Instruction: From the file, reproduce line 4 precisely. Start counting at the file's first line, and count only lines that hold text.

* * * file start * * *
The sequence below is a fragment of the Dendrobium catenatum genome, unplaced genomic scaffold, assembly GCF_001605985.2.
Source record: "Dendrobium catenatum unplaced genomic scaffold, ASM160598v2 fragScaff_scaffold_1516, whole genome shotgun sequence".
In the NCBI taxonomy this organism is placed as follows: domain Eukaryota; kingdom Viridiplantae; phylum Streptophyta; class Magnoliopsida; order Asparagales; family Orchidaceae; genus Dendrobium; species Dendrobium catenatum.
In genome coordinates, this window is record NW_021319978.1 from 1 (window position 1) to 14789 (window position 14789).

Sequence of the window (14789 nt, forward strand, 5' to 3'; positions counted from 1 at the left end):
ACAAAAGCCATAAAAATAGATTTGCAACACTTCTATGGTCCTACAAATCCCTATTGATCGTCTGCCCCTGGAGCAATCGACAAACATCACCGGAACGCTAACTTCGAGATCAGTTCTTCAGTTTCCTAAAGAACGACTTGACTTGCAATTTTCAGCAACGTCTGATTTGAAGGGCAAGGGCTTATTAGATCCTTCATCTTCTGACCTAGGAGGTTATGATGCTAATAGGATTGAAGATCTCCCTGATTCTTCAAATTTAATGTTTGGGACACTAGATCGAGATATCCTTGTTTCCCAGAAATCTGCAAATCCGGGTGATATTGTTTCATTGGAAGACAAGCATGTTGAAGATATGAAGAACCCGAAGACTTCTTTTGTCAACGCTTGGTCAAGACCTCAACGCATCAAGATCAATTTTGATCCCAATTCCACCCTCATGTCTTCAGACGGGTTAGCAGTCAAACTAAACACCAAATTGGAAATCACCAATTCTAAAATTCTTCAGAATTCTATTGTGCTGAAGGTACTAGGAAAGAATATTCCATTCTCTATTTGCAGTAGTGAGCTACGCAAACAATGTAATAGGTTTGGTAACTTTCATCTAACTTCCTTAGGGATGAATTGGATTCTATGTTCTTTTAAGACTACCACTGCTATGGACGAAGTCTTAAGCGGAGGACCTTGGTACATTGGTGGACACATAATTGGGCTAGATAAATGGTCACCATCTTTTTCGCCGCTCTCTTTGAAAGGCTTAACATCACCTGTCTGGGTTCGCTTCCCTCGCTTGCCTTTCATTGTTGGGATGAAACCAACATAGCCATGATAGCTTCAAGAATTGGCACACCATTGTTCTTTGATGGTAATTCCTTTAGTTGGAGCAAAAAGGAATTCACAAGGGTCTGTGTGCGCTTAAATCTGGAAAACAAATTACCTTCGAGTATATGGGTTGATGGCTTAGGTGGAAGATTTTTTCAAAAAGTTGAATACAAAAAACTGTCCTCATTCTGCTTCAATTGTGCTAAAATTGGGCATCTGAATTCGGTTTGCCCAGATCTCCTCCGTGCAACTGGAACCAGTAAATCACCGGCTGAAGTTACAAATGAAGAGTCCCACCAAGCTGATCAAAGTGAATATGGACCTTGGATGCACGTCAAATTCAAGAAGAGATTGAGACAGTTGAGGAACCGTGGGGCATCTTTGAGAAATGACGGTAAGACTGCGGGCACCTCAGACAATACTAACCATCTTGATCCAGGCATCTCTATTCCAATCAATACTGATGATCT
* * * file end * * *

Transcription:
In genome coordinates, this window is record NW_021319978.1 from 1 (window position 1) to 14789 (window position 14789).